A digital image is composed of discrete ‘picture elements’ or ‘pixels’. When a real image is created from a camera or detector, each pixel’s area is used to store the number of photo-electrons that were created when incident photons collided with that pixel’s surface area. This process is called the ‘sampling’ of a continuous or analog data into digital data.
When we change the pixel grid of an image, or “warp” it, we have to calculate the flux value of each pixel on the new grid based on the old grid, or resample it. Because of the calculation (as opposed to observation), any form of warping on the data is going to degrade the image and mix the original pixel values with each other. So if an analysis can be done on an unwarped data image, it is best to leave the image untouched and pursue the analysis. However as discussed in Warp this is not possible in some scenarios and re-sampling is necessary.
When the FWHM of the PSF of the camera is much larger than the pixel scale (see Sampling theorem) we are sampling the signal in a much higher resolution than the camera can offer. This is usually the case in many applications of image processing (nonastronomical imaging). In such cases, we can consider each pixel to be a point and not an area: the PSF doesn’t vary much over a single pixel.
Approximating a pixel’s area to a point can significantly speed up the resampling and also the simplicity of the code. Because resampling becomes a problem of interpolation: points of the input grid need to be interpolated at certain other points (over the output grid). To increase the accuracy, you might also sample more than one point from within a pixel giving you more points for a more accurate interpolation in the output grid.
However, interpolation has several problems. The first one is that it will depend on the type of function you want to assume for the interpolation. For example, you can choose a bi-linear or bi-cubic (the ‘bi’s are for the 2 dimensional nature of the data) interpolation method. For the latter there are various ways to set the constants169. Such parametric interpolation functions can fail seriously on the edges of an image, or when there is a sharp change in value (for example, the bleeding saturation of bright stars in astronomical CCDs). They will also need normalization so that the flux of the objects before and after the warping is comparable.
The parametric nature of these methods adds a level of subjectivity to the data (it makes more assumptions through the functions than the data can handle). For most applications this is fine (as discussed above: when the PSF is over-sampled), but in scientific applications where we push our instruments to the limit and the aim is the detection of the faintest possible galaxies or fainter parts of bright galaxies, we cannot afford this loss. Because of these reasons Warp will not use parametric interpolation techniques.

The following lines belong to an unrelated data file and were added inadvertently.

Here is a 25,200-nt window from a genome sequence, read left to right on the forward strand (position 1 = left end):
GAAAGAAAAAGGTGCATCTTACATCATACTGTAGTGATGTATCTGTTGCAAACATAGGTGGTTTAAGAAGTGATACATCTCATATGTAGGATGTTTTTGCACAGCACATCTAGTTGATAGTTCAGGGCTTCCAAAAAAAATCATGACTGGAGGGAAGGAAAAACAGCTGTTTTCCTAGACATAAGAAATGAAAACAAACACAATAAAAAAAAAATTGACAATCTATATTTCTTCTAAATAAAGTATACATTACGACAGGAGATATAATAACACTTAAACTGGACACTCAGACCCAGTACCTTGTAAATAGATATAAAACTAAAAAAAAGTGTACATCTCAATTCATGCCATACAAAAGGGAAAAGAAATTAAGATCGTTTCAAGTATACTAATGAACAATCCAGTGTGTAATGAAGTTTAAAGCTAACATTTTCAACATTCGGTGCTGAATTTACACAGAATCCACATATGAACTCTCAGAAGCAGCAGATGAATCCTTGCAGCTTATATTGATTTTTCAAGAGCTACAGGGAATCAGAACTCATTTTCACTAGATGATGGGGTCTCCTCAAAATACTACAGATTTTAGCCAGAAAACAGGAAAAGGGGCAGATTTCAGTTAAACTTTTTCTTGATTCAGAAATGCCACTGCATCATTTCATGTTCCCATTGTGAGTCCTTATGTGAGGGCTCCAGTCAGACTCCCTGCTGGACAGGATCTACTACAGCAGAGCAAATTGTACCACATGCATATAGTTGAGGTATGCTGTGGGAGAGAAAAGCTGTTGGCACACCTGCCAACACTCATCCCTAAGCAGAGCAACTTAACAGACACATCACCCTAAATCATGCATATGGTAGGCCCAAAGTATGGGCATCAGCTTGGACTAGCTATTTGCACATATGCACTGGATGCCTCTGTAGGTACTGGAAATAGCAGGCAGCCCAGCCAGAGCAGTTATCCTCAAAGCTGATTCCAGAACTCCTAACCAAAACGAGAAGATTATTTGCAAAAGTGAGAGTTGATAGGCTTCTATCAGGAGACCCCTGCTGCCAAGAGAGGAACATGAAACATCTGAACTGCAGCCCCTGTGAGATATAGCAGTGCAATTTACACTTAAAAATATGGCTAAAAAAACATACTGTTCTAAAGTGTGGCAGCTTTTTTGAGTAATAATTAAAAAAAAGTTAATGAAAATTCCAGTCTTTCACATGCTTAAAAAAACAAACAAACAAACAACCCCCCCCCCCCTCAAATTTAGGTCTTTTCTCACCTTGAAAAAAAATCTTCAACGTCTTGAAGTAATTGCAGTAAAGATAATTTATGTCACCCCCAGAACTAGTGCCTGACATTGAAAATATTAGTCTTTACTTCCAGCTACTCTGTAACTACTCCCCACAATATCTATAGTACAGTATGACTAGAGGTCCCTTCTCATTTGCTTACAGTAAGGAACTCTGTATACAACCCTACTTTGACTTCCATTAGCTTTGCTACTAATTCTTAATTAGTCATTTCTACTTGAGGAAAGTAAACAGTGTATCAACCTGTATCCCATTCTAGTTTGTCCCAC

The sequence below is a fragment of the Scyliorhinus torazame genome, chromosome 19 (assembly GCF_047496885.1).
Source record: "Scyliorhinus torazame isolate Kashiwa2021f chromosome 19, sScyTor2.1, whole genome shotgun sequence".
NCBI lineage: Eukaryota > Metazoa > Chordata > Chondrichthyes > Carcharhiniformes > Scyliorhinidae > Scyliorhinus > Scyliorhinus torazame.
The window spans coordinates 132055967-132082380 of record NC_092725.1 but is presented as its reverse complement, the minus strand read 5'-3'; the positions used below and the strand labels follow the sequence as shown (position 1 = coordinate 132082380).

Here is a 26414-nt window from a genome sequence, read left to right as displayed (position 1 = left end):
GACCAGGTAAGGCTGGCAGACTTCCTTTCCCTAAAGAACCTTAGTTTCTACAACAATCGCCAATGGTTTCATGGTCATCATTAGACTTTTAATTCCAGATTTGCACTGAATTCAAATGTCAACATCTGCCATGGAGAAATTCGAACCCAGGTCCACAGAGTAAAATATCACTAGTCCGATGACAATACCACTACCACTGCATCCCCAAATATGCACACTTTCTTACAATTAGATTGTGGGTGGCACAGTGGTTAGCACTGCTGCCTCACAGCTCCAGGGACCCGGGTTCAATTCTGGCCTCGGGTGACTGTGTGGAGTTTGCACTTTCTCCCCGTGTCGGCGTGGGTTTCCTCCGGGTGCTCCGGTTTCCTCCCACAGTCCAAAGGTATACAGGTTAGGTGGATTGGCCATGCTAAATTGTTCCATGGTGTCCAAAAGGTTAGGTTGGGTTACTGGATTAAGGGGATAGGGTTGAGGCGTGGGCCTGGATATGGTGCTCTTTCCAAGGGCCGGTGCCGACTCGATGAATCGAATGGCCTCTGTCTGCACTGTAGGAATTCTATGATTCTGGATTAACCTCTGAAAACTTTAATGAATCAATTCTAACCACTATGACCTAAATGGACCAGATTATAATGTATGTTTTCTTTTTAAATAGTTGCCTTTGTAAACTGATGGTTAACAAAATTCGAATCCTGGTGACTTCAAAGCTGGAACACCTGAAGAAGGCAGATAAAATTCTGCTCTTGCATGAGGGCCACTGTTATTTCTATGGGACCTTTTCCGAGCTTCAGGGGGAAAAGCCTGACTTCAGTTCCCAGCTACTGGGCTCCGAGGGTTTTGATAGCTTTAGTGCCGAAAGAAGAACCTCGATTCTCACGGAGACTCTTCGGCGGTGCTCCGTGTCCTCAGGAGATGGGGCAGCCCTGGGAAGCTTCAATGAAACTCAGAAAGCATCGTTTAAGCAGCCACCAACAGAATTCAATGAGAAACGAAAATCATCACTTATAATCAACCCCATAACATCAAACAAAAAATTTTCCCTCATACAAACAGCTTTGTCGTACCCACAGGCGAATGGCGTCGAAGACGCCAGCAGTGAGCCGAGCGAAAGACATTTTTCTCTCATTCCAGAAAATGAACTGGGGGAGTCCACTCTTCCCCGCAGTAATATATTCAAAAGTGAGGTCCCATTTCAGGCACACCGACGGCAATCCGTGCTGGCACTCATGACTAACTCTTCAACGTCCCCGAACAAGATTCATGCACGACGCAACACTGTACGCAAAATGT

Warp will do interpolation based on “pixel mixing”170 or “area resampling”. This is also similar to what the Hubble Space Telescope pipeline calls “Drizzling”171. This technique requires no functions, it is thus non-parametric. It is also the closest we can get (make least assumptions) to what actually happens on the detector pixels.
In pixel mixing, the basic idea is that you reverse-transform each output pixel to find which pixels of the input image it covers, and what fraction of the area of the input pixels are covered by that output pixel. We then multiply each input pixel’s value by the fraction of its area that overlaps with the output pixel (between 0 to 1). The output’s pixel value is derived by summing all these multiplications for the input pixels that it covers.
Through this process, pixels are treated as an area not as a point (which is how detectors create the image), also the brightness (see Brightness, Flux, Magnitude and Surface brightness) of an object will be fully preserved. Since it involves the mixing of the input’s pixel values, this pixel mixing method is a form of Spatial domain convolution. Therefore, after comparing the input and output, you will notice that the output is slightly smoothed, thus boosting the more diffuse signal, but creating correlated noise. In astronomical imaging the correlated noise will be decreased later when you stack many exposures172.
If there are very high spatial-frequency signals in the image (for example, fringes) which vary on a scale smaller than your output image pixel size (this is rarely the case in astronomical imaging), pixel mixing can cause ailiasing173. Therefore, in case such fringes are present, they have to be calculated and removed separately (which would naturally be done in any astronomical reduction pipeline). Because of the PSF, no astronomical target has a sharp change in their signal. Thus this issue is less important for astronomical applications, see Point spread function.
To find the overlap area of the output pixel over the input pixels, we need to define polygons and clip them (find the overlap).
Usually, it is sufficient to define a pixel with a four-vertice polygon.
However, when a non-linear distortion (for example,
TPV) is present and the distortion is significant over an output pixel’s size (usually far from the reference point), the shadow of the output pixel on the input grid can be curved.
To account for such cases (which can only happen when correcting for non-linear distortions), Warp has the --edgesampling option to sample the output pixel over more vertices.
For more, see the description of this option in Align pixels with WCS considering distortions.
see http://entropymine.com/imageworsener/bicubic/ for a nice introduction.
For a graphic demonstration see http://entropymine.com/imageworsener/pixelmixing/.
If you are working on a single exposure image and see pronounced Moiré patterns after Warping, check Moiré pattern and its correction for a possible way to reduce them